Caitlin Moran is the best-selling author of How to Be a Woman, Moranthology, and columnist for the Times of London. She and her sister developed and write 'raised by wolves" --a British television series loosely based on their experience in a family of ten growing up in a tiny subsidized flat in the English midlands. She is also a mother of two, an unapologetic feminist, and really, really funny. Caitlin Moran is now out with Moranifesto, her second collection of columns and essays.

Johnathan Lethem is the best-selling author of Gun, with Occasional Music, Fortress of Solitude, and other novels, including the Naitonal Book Critics' Circle award-winning Motherless Brooklyn. He's know for reanimating and remixing genres - hard-boiled crime novels, post-apocalyptic science fiction, superhero comics and even technicolor westerns. His most recent novel is called A Gambler's Anatomy. It's about a high-stakes competitive backgammon player and con artist - a character who, like Lethem, was raised in the bohemian Brooklyn of the 1970s.

'In Maine, when we say something is "wicked good" – we really mean it.'

That's how LL Bean describes their Wicked Good Slippers, and how we describe Jeff Ryan, who for decades wrote Bean's catalog copy. We spoke to him about finding the story in everyday objects and the tricks of the trade when it comes to copy writing.

Jeff Ryan is also the author of Appalachian Odyssey, a memoir of hiking the Appalachian Trail, bit by bit, over 28 years.

Episode music: "Auld Lang Syne" by Podington Bear
Credit music: "Joy in the Restaurant" by David Szesztay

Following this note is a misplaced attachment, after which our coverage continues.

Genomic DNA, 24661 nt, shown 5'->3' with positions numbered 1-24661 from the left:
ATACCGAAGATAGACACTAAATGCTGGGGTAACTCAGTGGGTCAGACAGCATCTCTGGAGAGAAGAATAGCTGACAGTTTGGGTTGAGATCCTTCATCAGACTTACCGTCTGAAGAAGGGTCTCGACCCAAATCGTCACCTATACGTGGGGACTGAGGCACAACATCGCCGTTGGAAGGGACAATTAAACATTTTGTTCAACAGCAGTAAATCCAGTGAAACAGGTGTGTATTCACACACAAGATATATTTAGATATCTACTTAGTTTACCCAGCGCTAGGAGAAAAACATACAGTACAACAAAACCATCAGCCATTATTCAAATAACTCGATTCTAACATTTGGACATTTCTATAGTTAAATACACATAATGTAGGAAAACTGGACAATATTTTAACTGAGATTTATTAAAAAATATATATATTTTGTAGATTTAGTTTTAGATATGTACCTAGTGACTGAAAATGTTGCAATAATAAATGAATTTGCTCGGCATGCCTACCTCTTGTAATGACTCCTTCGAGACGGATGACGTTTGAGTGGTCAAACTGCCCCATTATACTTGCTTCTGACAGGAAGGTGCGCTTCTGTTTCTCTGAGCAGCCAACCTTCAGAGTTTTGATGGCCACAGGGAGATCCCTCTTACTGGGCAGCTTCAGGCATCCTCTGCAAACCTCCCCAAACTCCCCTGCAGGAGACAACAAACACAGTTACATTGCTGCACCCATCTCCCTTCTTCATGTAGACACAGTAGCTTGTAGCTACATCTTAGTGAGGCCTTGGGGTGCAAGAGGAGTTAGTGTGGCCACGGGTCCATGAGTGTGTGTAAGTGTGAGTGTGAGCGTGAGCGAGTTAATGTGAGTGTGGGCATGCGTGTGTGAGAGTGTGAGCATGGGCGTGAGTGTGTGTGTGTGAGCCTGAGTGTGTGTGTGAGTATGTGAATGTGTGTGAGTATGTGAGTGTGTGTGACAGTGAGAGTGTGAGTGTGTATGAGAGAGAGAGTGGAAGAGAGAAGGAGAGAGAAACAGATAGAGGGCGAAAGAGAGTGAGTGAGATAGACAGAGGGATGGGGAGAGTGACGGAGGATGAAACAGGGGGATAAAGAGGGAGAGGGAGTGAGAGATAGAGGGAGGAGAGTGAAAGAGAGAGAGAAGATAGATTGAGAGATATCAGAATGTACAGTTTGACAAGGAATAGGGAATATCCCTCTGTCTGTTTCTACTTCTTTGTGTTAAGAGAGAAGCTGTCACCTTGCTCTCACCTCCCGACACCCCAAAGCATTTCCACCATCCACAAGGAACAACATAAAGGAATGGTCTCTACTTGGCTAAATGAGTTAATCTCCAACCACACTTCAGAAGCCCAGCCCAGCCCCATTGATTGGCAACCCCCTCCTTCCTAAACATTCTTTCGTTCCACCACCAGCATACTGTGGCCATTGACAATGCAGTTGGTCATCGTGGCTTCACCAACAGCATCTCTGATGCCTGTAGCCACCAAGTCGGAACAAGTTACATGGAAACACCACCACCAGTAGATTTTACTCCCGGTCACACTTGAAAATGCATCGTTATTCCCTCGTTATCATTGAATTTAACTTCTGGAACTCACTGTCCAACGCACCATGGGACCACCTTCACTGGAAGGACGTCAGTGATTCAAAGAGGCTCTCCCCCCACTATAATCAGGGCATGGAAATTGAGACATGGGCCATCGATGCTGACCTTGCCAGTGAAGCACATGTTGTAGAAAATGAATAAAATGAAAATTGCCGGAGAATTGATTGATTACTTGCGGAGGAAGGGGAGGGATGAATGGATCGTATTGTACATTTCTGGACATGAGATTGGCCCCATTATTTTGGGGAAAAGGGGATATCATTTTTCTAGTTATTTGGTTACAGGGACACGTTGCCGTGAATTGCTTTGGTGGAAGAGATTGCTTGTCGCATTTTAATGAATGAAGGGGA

Irish author Emma Donoghue may be best known for Room,  her novel written in the voice of a young boy confined with his mother in a single room.  It was nominated for a Man Booker prize and made into an Oscar-winning film, for which she wrote the screenplay. Her most recent novel is The Wonder, about a "fasting girl" in 1850s Ireland.

Virginia Prescott

Tom Gauld -- a cartoonist, illustrator of comics and covers for the New Yorker and The Believer. His weekly cartoon about the arts for The Guardian newspaper is a wry, often deadpan favorite among writers. He is extremely prolific, author of more than a dozen books of comics, including You're Just Jealous of My Jetpack and most recently Mooncop.

Sara Plourde / NHPR

A National Book Award winner, Pulitzer-Prize nominee, Guggenheim fellow, and winner of a MacArthur "genius" grant, Colson Whitehead's new book, The Underground Railroad, was one of the most anticipated works of fiction this year.

Virginia caught up with him backstage at the Capitol Center for the Arts in Concord, New Hampshire before a reading with novelist Ben Winters hosted of Gibson’s Bookstore.

The race for control of the New Hampshire Senate is playing out across the state’s 24 Senate districts.

But, thanks in part to years of partisan gerrymandering, the majority of those districts are not terribly competitive, with either Democrats or Republicans all but guaranteed a victory.

David J. Murray, cleareyephoto.com

It’s our 30th episode, this time with the phenomenally successful Jodi Picoult.

Among the presidential candidates, environmental issues haven’t gotten much play this campaign season.

Here in New Hampshire, that’s not quite the case, especially in the gubernatorial race where issues like Northern Pass, solar and wind energy and high energy costs have helped shape the campaign.

Sara Plourde / NHPR

In this episode of the 10-Minute Writer’s Workshop, singer-songwriter, musician and novelist Josh Ritter – who might say writer first, musician second. It was a song that spun into his 2011 novel Bright's Passage. Josh Ritter’s songs draw deeply from the narrative traditions of American and Scottish folk music he studied after dropping out of the neuroscience program at Oberlin.